0
    0
  • The supporters of the older faith were now predominant and, although they were inclined to adopt a somewhat haughty attitude towards Charles, they were not averse from taking strong measures against the reformers.

    0
    0
  • In his life he was orderly and retiring, averse from taking decisions, though not incapable of acting firmly, as when he cut short the dangerous intrigues of his able minister Ensenada by dismissing and imprisoning him.

    0
    0
  • The martial character of their population made them formidable enemies to the Romans, whose troops were at this epoch mainly barbarians, the settled and civilized subjects of the empire being as a rule averse from war.

    0
    0
  • and by the subjects of the duchy itself, averse from any strong ducal power, and the pope at Capua (Dec. 1127) preached a crusade against the claimant, setting against him Robert II.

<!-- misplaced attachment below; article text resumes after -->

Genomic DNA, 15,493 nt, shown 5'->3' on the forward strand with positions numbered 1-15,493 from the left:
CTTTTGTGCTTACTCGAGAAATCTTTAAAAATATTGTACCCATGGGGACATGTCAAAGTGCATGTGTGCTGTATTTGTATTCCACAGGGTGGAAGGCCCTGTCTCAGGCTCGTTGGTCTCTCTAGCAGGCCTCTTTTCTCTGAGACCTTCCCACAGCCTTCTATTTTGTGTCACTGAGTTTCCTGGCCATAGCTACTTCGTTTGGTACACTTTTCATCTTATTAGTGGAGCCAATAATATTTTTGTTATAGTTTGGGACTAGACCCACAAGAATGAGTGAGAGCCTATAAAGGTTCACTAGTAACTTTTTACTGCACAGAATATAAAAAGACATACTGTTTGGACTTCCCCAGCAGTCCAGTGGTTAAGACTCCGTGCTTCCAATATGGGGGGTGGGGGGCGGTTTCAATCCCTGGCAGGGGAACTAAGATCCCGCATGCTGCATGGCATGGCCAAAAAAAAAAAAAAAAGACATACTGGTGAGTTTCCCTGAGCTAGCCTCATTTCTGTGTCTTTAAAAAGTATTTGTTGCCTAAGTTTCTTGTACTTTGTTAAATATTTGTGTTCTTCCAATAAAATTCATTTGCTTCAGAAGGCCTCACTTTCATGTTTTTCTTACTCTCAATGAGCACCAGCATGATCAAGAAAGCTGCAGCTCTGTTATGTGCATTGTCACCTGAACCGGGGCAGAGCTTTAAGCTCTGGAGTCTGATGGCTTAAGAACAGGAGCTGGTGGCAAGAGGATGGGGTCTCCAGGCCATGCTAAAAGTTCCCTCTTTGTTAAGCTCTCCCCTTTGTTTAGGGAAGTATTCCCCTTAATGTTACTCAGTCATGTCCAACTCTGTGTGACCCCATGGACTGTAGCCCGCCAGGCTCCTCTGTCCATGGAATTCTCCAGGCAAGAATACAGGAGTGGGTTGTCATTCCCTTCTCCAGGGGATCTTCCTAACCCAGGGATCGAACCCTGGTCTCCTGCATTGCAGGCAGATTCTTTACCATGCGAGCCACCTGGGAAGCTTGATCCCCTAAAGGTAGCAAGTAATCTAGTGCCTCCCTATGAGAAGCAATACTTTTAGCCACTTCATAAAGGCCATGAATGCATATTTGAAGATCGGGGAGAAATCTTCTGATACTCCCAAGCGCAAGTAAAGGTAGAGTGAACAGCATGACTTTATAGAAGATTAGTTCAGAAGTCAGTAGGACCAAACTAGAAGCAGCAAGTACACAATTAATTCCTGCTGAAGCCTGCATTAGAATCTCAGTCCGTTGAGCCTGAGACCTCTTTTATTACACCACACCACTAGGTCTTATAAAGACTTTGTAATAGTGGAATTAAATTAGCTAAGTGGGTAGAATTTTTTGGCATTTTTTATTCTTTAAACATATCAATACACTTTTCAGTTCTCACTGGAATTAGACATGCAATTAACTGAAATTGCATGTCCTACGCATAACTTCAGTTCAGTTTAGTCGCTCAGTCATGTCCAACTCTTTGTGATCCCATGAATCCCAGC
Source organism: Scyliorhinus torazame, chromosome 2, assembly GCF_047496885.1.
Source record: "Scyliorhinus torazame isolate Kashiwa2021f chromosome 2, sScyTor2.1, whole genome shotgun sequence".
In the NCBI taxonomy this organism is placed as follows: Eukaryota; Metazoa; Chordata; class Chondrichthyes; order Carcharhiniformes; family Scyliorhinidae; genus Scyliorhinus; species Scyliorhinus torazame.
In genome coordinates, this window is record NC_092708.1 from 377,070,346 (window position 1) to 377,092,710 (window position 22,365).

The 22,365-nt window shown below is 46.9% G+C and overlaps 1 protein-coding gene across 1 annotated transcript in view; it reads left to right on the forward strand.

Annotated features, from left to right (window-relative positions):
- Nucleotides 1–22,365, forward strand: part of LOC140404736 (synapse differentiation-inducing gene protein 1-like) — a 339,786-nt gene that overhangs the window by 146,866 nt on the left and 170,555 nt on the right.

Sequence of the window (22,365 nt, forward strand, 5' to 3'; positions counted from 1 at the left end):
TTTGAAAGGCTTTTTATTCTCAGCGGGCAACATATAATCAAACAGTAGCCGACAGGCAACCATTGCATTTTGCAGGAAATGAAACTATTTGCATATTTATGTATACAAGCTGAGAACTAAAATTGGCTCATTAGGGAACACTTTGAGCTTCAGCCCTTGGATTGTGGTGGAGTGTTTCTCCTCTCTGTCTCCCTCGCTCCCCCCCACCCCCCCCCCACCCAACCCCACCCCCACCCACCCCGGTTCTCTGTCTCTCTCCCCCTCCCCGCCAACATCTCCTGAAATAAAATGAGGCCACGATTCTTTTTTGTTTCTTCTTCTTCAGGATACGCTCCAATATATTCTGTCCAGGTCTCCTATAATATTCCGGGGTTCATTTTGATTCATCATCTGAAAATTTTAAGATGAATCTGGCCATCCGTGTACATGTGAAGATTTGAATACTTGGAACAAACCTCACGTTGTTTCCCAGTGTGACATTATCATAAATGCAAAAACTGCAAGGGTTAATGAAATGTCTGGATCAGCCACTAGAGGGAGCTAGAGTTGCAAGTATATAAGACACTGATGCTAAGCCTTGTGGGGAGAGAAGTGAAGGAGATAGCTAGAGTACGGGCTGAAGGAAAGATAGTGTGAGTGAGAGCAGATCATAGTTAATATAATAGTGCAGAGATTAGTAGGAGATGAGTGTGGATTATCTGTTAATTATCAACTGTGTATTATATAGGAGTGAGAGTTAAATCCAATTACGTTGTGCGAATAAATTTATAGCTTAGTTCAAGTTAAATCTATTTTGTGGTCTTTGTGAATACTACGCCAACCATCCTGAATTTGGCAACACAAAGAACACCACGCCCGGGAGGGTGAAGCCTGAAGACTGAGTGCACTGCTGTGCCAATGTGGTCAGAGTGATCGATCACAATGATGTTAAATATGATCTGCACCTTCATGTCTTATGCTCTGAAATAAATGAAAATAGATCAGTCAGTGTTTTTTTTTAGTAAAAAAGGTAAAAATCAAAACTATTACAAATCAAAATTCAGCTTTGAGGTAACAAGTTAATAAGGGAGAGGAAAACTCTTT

0
    0
  • The home government, whether averse to expensive conquests of barren hills, or afraid of a victorious general, abruptly recalled Agricola, and his northern conquests - all beyond the Tweed, if not all beyond Cheviot - were abandoned.

    0
    0
  • But constituents were averse to paying their members, no Speaker was elected, the reform never came into being.

    0
    0
  • But the people were still so averse to England that Beaton's was the more popular party: they carried Mary to Stirling: the treaty with Henry was ratified, indeed, but a quarrel was picked over the arrest by England of six Scottish ships; and Arran, who had just given orders for the sack of monasteries in Edinburgh, suddenly (3rd of September) fled to Beaton and was reconciled to the church, just after he had (28th of August) proclaimed Beaton an outlaw.

    0
    0
  • Siricius was averse from countenancing the influence of the monks, and did not treat Jerome with the favour with which he had been honoured by preceding popes, with the result that Jerome left Rome and settled at Bethlehem.